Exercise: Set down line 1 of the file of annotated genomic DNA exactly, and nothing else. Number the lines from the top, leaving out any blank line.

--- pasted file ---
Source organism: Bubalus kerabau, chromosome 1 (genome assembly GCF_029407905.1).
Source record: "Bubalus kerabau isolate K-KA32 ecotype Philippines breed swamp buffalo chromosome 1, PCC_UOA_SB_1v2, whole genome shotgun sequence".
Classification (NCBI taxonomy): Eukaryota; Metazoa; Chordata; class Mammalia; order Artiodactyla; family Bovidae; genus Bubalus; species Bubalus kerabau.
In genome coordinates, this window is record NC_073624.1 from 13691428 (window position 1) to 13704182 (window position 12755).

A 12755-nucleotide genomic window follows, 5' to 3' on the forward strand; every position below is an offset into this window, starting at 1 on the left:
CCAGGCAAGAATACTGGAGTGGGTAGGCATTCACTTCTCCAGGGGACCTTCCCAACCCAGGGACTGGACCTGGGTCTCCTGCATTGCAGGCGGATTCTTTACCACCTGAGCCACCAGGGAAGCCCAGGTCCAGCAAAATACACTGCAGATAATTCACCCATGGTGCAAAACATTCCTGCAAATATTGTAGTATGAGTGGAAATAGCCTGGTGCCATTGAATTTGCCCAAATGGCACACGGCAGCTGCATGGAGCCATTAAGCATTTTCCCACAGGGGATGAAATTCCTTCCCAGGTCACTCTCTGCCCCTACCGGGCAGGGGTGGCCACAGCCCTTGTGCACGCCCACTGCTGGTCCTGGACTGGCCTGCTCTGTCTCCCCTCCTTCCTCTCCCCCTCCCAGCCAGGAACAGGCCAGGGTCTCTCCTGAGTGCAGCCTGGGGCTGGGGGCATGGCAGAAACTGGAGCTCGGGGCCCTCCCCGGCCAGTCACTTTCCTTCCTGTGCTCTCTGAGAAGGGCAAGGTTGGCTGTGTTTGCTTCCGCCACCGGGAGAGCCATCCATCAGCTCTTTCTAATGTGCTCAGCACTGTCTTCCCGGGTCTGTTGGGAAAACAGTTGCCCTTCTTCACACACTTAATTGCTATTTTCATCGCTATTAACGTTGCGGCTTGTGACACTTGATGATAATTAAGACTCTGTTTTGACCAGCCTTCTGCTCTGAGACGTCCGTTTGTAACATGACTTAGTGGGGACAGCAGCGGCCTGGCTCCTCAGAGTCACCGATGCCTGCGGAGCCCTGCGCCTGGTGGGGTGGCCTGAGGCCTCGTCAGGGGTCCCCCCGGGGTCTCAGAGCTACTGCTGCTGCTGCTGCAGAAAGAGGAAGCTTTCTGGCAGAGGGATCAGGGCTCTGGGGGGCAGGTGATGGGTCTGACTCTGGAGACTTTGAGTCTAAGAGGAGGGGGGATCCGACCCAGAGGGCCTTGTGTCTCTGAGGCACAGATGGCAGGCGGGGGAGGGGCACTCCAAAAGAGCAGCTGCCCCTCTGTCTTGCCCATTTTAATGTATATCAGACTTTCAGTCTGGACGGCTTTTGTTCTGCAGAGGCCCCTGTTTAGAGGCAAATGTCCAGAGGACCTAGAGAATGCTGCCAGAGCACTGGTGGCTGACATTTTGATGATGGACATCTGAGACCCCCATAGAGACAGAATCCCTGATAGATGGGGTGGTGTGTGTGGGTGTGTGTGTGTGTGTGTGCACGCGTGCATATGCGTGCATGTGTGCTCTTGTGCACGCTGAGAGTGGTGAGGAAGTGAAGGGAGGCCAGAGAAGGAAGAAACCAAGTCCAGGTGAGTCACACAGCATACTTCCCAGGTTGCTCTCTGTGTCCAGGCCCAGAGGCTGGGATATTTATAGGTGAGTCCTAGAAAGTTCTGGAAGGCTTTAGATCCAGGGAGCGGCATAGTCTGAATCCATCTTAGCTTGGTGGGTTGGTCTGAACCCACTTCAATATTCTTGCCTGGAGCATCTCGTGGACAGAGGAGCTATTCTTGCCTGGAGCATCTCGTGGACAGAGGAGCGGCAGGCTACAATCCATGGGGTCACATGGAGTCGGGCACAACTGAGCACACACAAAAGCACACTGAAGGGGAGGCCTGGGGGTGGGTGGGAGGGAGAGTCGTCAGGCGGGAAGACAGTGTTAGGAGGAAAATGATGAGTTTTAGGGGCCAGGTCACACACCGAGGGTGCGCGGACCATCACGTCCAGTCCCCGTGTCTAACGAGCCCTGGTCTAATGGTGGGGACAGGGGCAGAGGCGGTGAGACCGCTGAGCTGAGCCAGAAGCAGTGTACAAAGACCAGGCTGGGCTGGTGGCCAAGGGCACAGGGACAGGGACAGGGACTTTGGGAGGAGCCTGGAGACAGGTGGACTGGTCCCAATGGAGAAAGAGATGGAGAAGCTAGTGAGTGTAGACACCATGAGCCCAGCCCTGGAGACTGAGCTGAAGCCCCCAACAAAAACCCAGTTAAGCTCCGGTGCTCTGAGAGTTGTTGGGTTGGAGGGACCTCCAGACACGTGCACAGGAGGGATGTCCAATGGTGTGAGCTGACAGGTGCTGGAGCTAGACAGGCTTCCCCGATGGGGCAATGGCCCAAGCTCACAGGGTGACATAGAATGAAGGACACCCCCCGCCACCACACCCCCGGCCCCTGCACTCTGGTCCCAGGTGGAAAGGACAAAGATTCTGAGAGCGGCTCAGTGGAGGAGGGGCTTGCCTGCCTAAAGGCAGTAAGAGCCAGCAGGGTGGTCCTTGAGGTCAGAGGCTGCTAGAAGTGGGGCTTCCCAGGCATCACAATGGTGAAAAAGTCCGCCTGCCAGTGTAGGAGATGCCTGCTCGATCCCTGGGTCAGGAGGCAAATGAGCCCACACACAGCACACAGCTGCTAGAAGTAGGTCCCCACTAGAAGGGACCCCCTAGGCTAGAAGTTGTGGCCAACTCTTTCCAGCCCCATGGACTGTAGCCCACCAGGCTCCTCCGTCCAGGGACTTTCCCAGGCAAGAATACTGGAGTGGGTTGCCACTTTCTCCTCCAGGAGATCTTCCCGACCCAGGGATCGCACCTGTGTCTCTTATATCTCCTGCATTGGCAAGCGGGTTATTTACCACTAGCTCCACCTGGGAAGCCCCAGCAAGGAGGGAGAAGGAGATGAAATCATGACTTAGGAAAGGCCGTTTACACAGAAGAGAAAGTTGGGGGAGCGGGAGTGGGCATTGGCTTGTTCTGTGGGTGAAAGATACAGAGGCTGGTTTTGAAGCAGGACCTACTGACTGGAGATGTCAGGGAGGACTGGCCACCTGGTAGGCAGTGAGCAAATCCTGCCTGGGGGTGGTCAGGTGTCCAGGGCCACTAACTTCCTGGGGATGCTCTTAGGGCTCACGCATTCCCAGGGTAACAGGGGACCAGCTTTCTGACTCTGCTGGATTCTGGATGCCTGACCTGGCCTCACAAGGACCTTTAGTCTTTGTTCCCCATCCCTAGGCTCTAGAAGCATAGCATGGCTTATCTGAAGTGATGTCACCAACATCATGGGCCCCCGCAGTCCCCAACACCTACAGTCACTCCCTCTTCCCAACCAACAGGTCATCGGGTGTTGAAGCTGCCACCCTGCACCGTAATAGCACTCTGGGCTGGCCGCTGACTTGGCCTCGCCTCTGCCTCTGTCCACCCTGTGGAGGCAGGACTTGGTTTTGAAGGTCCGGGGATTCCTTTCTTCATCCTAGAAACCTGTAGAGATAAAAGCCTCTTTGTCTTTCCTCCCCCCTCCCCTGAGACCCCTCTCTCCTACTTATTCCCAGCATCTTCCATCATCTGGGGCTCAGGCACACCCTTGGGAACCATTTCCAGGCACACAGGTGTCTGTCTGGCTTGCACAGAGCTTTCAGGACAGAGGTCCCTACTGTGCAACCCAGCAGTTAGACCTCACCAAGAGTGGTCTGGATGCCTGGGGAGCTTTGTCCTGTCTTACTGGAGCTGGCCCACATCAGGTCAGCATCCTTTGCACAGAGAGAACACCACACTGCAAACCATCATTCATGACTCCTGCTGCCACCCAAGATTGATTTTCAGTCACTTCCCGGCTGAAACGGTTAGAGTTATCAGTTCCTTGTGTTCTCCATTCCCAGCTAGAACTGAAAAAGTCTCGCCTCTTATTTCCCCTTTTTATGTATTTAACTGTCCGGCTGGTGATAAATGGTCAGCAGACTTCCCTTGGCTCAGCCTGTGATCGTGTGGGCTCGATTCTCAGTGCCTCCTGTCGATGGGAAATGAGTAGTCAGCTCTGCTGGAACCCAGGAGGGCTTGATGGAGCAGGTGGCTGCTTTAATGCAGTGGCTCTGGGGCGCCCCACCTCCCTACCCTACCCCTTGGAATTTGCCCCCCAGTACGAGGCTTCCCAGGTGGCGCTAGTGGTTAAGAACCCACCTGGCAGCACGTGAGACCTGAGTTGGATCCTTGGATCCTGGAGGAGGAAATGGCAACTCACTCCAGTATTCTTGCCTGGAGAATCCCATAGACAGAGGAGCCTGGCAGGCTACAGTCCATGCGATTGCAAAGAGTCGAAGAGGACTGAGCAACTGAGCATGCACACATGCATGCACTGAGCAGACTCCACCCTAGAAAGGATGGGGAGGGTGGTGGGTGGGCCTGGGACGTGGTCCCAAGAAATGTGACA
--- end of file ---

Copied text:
Source organism: Bubalus kerabau, chromosome 1 (genome assembly GCF_029407905.1).